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“Be not many of you teachers, brethren, knowing that we [occupying such a position] shall receive the severer testing.”—James 3:1.

It may not be amiss that here we notice the fact that altho the word “Elder” has the significance of “older,” yet amongst the Lord’s brethren it is not merely years of natural life that is to be taken into consideration; in the Lord’s family we sometimes see “babes” with gray hairs. Nor can we even count eldership according to the number of years that have elapsed since the begetting of the spirit, for some grow rapidly and mature quickly; others who receive the truth permit the “thorns” of cares of this life and the deceitfulness of riches to choke the word, and hence never get beyond the position of “babes,”—never bring forth the ripe fruits of the spirit.

Nor can we reckon this matter of relationship merely according to the degree of knowledge of the divine plan attained; for, as the Apostle assures us, it is possible for some to have much knowledge and yet be but “tinkling cymbals” according to the Lord’s standpoint of estimation. While therefore an Elder, in order to be “apt to teach,” must have attained to some considerable degree of knowledge of the divine plan, nevertheless the real evidence of his fitness for the service of an elder must not be determined by his knowledge merely, but additionally must be measured by his growth in grace. So then such of the brethren in any place as possess clear knowledge of the divine plan and are “apt to teach,” and who additionally give unmistakable evidence that they have grown in grace and are bearing in daily life the fruits of the spirit of the Lord, in considerable measure of maturity,

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may be considered qualified to be elders;—and such may properly be chosen to the eldership by their brethren, regardless of their age according to the flesh.

According to the flesh Peter and several others of the apostles of our Lord were his elders, but according to the spirit our Lord is the Elder Brother of all accepted to the family of God. According to the flesh both Timothy and Titus were young men—young in years—so that the Apostle needed to write to one of them, “Let no man despise thy youth.” (1 Tim. 4:12.) And yet these young men the Apostle recognized as Elders in the Church, who, because of their spiritual development and knowledge of the divine plan, and aptness to teach, were well qualified to feed the flock of God and to be overseers in it—but not lords, not rulers, not masters, and not vested with any authority—merely privileged to call to the attention of the flock the voice of the great Shepherd and his twelve chosen assistants, and to lead them to the green pastures and still waters of divine truth.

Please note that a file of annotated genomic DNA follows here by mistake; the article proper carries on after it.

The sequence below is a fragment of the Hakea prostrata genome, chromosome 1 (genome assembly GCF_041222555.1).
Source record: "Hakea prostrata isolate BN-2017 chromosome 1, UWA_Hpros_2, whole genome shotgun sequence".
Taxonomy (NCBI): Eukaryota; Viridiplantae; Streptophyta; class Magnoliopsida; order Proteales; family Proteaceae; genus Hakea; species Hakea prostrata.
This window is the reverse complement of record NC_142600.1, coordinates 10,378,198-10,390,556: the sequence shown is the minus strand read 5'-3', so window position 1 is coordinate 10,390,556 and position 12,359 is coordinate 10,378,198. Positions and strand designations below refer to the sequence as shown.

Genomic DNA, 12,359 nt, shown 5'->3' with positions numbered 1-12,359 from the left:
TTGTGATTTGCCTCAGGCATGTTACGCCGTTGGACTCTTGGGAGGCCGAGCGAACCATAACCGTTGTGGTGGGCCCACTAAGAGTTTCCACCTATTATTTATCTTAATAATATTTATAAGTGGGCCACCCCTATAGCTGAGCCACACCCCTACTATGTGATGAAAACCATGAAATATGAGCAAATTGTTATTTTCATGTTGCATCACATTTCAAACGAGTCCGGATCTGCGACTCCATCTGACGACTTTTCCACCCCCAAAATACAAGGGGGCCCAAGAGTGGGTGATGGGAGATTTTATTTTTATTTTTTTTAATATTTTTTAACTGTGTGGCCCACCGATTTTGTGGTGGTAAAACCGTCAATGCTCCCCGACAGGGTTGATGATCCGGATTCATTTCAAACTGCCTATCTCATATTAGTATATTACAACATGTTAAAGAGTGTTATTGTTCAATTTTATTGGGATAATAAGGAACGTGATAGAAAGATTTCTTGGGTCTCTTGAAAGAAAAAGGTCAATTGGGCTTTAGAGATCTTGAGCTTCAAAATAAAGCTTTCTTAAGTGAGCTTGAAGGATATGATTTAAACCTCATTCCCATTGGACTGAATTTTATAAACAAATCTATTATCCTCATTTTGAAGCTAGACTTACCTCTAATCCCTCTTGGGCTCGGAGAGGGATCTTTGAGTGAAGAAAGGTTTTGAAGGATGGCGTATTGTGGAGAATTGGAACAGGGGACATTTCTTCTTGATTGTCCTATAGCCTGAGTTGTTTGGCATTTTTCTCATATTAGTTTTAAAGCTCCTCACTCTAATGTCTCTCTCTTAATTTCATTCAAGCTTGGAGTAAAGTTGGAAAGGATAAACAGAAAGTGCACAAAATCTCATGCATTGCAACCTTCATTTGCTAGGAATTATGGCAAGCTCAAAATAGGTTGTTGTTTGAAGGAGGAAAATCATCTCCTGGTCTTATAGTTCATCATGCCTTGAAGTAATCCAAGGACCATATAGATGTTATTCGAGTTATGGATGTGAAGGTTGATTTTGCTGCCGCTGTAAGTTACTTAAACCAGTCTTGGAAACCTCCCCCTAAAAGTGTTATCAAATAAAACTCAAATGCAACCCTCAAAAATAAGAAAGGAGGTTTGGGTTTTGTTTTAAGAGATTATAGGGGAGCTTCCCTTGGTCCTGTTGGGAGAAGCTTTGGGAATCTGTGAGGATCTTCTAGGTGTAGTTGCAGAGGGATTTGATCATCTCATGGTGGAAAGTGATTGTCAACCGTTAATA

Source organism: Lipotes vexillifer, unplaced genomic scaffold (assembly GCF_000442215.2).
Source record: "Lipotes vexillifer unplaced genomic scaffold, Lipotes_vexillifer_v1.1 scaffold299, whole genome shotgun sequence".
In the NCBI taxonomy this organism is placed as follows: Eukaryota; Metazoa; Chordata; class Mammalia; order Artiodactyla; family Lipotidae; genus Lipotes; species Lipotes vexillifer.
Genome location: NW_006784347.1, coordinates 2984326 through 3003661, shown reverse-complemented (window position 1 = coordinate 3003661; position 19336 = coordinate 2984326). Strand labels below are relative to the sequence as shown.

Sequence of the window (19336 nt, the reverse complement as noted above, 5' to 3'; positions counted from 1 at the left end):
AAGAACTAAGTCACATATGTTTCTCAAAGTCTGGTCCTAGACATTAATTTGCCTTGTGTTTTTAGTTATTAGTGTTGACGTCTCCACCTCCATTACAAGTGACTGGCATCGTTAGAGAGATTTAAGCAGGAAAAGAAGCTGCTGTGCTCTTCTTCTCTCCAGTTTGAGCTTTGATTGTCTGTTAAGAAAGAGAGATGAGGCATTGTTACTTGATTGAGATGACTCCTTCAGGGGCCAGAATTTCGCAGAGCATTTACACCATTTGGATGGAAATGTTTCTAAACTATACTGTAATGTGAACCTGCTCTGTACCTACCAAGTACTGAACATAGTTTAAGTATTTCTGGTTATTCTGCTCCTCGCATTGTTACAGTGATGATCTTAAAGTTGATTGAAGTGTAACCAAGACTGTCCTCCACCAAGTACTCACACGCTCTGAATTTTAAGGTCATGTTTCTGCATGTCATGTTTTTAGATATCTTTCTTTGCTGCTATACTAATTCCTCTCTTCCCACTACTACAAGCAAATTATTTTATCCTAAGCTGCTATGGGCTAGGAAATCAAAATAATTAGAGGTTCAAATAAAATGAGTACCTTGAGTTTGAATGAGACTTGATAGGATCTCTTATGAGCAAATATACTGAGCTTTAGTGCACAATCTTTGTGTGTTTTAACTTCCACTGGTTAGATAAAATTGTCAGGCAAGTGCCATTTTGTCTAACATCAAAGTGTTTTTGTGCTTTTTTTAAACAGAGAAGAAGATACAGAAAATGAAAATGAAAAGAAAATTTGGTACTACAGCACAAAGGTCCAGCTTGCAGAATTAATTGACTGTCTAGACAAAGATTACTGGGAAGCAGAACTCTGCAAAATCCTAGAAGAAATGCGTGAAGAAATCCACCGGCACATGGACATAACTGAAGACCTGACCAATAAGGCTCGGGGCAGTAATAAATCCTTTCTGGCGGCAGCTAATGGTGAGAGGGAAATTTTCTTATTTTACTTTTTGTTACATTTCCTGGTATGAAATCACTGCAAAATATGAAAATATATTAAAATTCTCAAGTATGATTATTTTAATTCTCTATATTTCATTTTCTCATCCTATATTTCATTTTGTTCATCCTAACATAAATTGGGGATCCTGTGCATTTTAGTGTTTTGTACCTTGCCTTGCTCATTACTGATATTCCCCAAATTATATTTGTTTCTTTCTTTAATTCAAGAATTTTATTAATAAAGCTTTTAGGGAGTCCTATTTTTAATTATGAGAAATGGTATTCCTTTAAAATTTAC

It was after specially enjoining modesty and humility upon the ones most advanced and most capable of the flock that the Apostle, in the language of our text, urges that each one of the Lord’s sheep, so far from seeking to be a leader in the sense of a ruler or lord or master, should seek to be subject one to another—to hear gladly from the humblest of the flock, and to be willing to yield his own preference, so far as his judgment and conscience would permit. A Church operating under this spirit would not be likely to be rent with contention, for each would be so anxious for the interests of the cause and so willing to condescend to the wishes of others, that even the will of the majority would not be considered satisfactory, but rather all would seek, if possible, to reach such a modified conclusion as would meet with nearly or quite unanimous approval.